Granite City Blues by Josh Peterson
The Rita: Anatomical Charisma by Sam McKinlay
Inside the Castle by Josiah Morgan
Sea of Love by Simon Morris
*Initial orders come with a limited edition art card set.
AS #14 Simon Morris
‘Sea of Love’
Stapled booklet, 32 pp.
The third installment in the ‘Arthouse’ sequence (after ‘Creepshots’ and ‘Civil War’) finds our protagonist re-considering the first eight novels by James Herbert, boy bands, pop stars, Stephen King and the mysteries of past and present loves.
AS #15 Josiah Morgan
‘Inside the Castle’
Stapled booklet, 44pp.
Josiah Morgan is a 17-year-old poet from New Zealand. ‘Inside the Castle’ is his first book.
I watch you fry a lamb and
I want you to slam your hand on the element,
to slam your
hand on the element so
hard that when you jerk off you
feel intense third degree burns I want you
so hard that I can set fire to your cock and
I want you …
AS #16 Sam McKinlay
‘THE RITA - Anatomical Charisma’
Introductory notes by Gabrielle Losoncy
Stapled color art booklet, 48pp.
High quality art plates, exclusively designed and executed for THE RITA.
“My guess is that a lot of people reading this book know something personal about immersion. The experience of watching meaning change over time solely for yourself, depth being equal to the ease with which you get information, the ability to ‘read’ that information, the extent to which you can invest yourself in that information. Things you see, you can see over and over, because you love them. Love is best and most correct when you know something but you feel like you can never truly own it—no matter what, it is always outside of you.”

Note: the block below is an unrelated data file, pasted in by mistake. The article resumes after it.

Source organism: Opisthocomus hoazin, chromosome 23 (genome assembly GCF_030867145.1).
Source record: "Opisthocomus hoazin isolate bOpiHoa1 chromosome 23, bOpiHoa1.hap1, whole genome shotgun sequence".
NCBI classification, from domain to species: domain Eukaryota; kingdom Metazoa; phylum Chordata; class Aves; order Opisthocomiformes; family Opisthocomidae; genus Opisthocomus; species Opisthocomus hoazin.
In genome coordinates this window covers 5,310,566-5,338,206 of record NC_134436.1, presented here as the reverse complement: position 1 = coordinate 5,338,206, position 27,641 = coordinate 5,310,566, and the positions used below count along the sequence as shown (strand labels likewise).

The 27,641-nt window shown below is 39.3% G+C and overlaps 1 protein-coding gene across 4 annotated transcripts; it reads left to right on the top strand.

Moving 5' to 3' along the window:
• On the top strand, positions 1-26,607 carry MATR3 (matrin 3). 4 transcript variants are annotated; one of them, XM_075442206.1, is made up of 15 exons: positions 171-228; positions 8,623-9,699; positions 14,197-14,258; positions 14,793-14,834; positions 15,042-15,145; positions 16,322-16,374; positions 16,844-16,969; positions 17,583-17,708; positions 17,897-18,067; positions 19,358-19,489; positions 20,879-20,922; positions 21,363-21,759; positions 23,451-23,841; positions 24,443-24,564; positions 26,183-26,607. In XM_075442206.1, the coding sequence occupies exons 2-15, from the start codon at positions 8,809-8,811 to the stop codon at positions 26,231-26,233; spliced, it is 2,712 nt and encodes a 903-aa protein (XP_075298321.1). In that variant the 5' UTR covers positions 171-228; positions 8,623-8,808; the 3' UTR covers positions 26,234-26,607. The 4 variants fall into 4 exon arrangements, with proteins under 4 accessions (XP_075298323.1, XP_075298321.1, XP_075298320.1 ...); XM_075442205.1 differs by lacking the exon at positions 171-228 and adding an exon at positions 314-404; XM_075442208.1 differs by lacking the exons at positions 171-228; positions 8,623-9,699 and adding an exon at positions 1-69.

AS #17 Josh Peterson
‘Granite City Blues’
Perfect bound, 126pp.
‘Granite City Blues’ is an epic journey to the dark heart of modern America. Unflinching, raw and searingly honest. Mature readers only.
"My more-or-less gay friends would often confess a lot of formerly-unspoken details to their pasts when smoking meth in front of and sometimes with me while I had been living with one of them. I think their particular mental imbalances coupled with the obstruction of their addiction was what made them deluded enough to be convinced they could pass as straight to acquaintances. What was occasionally supposed to be a quick round before hitting the bars would sometimes turn into extended spun-out conversations beneath the harsh kitchen fluorescent."